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A Parents Guide to Online Gaming
by GrandMatrix Team
The internet touches every aspect of your childrens
lives. Where you might look up an unknown word in
a dictionary, your kids are more likely to use dictionary.com.
Where you use the telephone, they use instant messenger.
An even greater difference can be found in how they
play games. Where the games of their parents
generation may have involved a board, cards, or
at their most sophisticated a console system, the
games your children play on the net can be far more
complex. They mine gold, spread empires, fight dragons
and aliens alone or with tens, hundreds, even thousands
of their fellow gamers. All of this makes for a
confusing mish mash of names, places, jargon and
lingo that can leave you with no idea what your
kids are actually doing and a vague feeling of uneasiness
that some part of it might not be good for them.
Whats appropriate for your kids is a decision
only you can make. How much violence they are exposed
to, how much time they spend in front of a screen
and how much contact they have with the faceless
strangers so common to the net are all questions
you must grapple with and, in the end, decide for
your family. While we cant help you make these
rough decisions, we can certainly help you get the
information you need to understand your childrens
hobbies better, both to make informed judgments
about what they should and should not be doing,
and to help you reach into another part of their
lives that may have previously seemed like something
of a puzzle box.
The Easy Stuff
The simplest type of online game is the sort of
Flash or Java driven game that you generally see
running inside your web browser. This type of game
tends to be relatively simple compared to the stand
alone games discussed later. Common examples include
Bejeweled, Zuma, and Diner Dash. These games are
almost universally single player and have none of
the sort of violent or mature content that keeps
parents up at night. Were they movies, they would
be G Rated, with perhaps the occasional game stretching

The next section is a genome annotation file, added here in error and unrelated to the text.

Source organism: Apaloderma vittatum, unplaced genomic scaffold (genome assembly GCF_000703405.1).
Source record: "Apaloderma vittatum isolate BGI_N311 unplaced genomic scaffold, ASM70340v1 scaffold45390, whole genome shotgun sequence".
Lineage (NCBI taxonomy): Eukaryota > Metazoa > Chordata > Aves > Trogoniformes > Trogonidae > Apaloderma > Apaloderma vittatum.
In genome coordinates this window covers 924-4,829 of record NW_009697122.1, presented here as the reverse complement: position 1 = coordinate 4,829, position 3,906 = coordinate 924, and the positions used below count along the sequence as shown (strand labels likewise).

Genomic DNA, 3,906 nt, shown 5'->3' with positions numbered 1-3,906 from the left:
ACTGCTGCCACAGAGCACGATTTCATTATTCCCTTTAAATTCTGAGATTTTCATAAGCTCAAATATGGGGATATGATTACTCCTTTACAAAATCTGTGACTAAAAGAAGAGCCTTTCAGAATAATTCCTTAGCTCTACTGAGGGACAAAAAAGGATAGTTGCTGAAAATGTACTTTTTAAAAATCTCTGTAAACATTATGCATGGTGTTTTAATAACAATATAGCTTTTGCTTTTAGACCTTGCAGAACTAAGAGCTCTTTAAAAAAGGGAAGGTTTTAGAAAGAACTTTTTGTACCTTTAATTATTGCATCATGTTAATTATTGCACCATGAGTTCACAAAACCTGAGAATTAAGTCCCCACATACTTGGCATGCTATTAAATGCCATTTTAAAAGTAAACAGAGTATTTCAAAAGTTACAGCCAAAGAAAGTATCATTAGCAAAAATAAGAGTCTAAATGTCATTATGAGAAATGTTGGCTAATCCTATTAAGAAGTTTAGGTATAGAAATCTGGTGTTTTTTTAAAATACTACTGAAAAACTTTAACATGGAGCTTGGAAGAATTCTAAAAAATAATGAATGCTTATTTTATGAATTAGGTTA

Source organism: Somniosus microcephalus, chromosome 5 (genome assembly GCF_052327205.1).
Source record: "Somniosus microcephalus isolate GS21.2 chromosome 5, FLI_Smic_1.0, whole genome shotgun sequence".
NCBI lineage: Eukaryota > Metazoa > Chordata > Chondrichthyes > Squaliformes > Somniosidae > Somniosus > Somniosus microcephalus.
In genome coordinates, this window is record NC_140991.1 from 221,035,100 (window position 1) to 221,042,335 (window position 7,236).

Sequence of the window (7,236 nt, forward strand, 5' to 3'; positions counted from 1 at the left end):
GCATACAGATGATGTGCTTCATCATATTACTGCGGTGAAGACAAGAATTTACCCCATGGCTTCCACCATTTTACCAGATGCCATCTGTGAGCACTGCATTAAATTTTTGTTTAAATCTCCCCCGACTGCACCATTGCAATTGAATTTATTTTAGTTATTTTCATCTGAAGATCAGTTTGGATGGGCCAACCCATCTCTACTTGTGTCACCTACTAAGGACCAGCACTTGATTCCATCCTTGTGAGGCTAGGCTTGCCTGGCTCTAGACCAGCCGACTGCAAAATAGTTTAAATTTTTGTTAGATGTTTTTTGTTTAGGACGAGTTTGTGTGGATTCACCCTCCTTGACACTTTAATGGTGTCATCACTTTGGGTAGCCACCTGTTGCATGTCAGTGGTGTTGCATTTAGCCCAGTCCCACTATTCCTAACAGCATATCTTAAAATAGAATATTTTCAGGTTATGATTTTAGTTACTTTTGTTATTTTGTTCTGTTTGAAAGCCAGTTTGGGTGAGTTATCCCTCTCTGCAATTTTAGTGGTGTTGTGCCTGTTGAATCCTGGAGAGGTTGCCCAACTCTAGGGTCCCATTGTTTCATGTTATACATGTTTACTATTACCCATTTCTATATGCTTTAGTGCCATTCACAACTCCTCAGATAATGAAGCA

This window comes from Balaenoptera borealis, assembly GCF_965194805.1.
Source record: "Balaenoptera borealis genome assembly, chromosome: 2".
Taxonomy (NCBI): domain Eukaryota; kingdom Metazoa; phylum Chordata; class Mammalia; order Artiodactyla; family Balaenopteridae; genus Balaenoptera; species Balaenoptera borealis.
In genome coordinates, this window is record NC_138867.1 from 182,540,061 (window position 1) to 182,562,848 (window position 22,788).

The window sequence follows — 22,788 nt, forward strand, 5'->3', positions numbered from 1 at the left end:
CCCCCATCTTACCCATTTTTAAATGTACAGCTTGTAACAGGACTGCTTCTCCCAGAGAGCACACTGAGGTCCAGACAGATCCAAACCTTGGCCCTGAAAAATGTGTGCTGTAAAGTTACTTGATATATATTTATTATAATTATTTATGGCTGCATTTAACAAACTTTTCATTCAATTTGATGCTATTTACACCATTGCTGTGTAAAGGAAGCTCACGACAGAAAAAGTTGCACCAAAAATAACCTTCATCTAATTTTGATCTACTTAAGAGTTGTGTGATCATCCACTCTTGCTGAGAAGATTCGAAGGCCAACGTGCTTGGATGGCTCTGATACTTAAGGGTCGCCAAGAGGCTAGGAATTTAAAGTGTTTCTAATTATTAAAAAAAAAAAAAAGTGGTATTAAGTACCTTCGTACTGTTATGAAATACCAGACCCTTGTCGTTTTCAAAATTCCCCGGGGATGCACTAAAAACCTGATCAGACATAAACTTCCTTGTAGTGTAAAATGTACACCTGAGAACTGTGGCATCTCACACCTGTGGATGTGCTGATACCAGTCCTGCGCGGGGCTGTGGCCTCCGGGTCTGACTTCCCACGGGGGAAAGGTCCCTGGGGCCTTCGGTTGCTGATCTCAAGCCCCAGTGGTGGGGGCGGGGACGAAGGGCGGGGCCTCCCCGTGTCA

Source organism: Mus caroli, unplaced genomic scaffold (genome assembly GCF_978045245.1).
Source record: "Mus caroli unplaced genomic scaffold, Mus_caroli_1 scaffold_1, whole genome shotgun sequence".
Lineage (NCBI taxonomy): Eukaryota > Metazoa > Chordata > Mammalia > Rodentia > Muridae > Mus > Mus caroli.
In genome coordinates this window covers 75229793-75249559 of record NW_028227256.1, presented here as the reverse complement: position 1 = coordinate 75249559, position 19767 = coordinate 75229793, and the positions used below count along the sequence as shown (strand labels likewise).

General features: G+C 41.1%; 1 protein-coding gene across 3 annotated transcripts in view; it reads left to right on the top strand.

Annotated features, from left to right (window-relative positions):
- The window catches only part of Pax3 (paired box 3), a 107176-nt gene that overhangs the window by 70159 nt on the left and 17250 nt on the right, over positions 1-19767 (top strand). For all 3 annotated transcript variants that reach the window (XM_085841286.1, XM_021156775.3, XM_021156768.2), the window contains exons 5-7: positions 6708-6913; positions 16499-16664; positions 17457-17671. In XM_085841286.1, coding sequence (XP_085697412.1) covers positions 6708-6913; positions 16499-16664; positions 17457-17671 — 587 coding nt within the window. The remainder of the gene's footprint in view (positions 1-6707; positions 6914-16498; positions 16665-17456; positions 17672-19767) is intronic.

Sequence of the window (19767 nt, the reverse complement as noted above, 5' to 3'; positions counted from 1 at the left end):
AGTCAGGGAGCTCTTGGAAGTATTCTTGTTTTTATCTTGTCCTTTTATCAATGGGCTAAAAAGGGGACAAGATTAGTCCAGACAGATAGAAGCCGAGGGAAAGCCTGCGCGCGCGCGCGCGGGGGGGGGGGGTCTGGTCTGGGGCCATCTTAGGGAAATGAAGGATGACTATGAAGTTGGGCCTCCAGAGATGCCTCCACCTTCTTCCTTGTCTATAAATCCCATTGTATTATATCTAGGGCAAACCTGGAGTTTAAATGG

to PG. If this is the type of game your kids are
into then first, be relieved. Then, try the game
out. Many of these games can be very enjoyable for
even the most casual of players. Some, such as Bookworm,
even have genuine educational content. These games
can be as much an opportunity for bonding and learning
as throwing around a baseball in the backyard, and
have the added bonus of being much easier to get
your kids to sit down with you and play.
FPSs: Finding Something to Shoot.
FPS stands for First Person Shooter. They are First
Person in the same since that a story might be.
That is, the player sees the world through the eyes
of a single character and interacts with the game
environment as though he were that character. Shooter
comes from the primary goal of most such games,
the shooting of whatever happens to be the bad guy.
FPS games are among some of the most popular online.
Common examples include Doom, Battlefield:1942,
and the X-Box game Halo. From a parental perspective,
these games can be cause for concern. They vary
widely in the amount of realism, degree of violence,
language, and general attitude. The only way to
get a good idea of the content issues is to watch
the particular game. If your kids dont want
you watching while they play, then fire up the game
yourself sometime when they arent around.
There is a sizeable variation in how violent and
how personal FPS content can be from game to game.
The single player portion of Halo, for example,
has players fighting against alien invaders with
largely energy weapons and a minimum of realistic
human suffering. In contrast, WWII themed games
tend to go out of their way to show realistic violence.
Given the subject matter, this is appropriate for
the game, but may not be for your kids. Online play
presents a potentially greater concern. The goal
of online FPS games is almost always killing other
players. While some games do have various modes
where this is a secondary goal, all of them give
the player a gun and encourage him to use it on
characters representing other people.
Simulated gore and the use of violence against others
to achieve goals may be things you dont want
your kids exposed to. Again, these are your decisions
to make, but we encourage you to make them with
as much information as possible. Talk to your kids.
Find out what they think, in their words, is going
on in the game. Make sure they see the line between
what happens in the game and what happens in the
real world, between what its okay to simulate
and what its okay to do. The answers may surprise
you. If your children understand the differences,
see real violence as deplorable and simulated violence
as part of the game then FPS games, even online
ones, can be a perfectly healthy way to have fun
and let off steam. In the end, it falls on you to
make sure that what your child gets out of the game
is good for him or her.
Next time, well talk about RTS and MMORPG,
the two other common types of commercial online
game and touch on the twin demons of addiction and
About the Author
The team at GrandMatrix.com provide a broad range
of games and puzzles articles and reviews. Read
more and play the latest PC games for free plus
thousands of user submitted puzzles, quizzes and
word games at GrandMatrix Game Downloads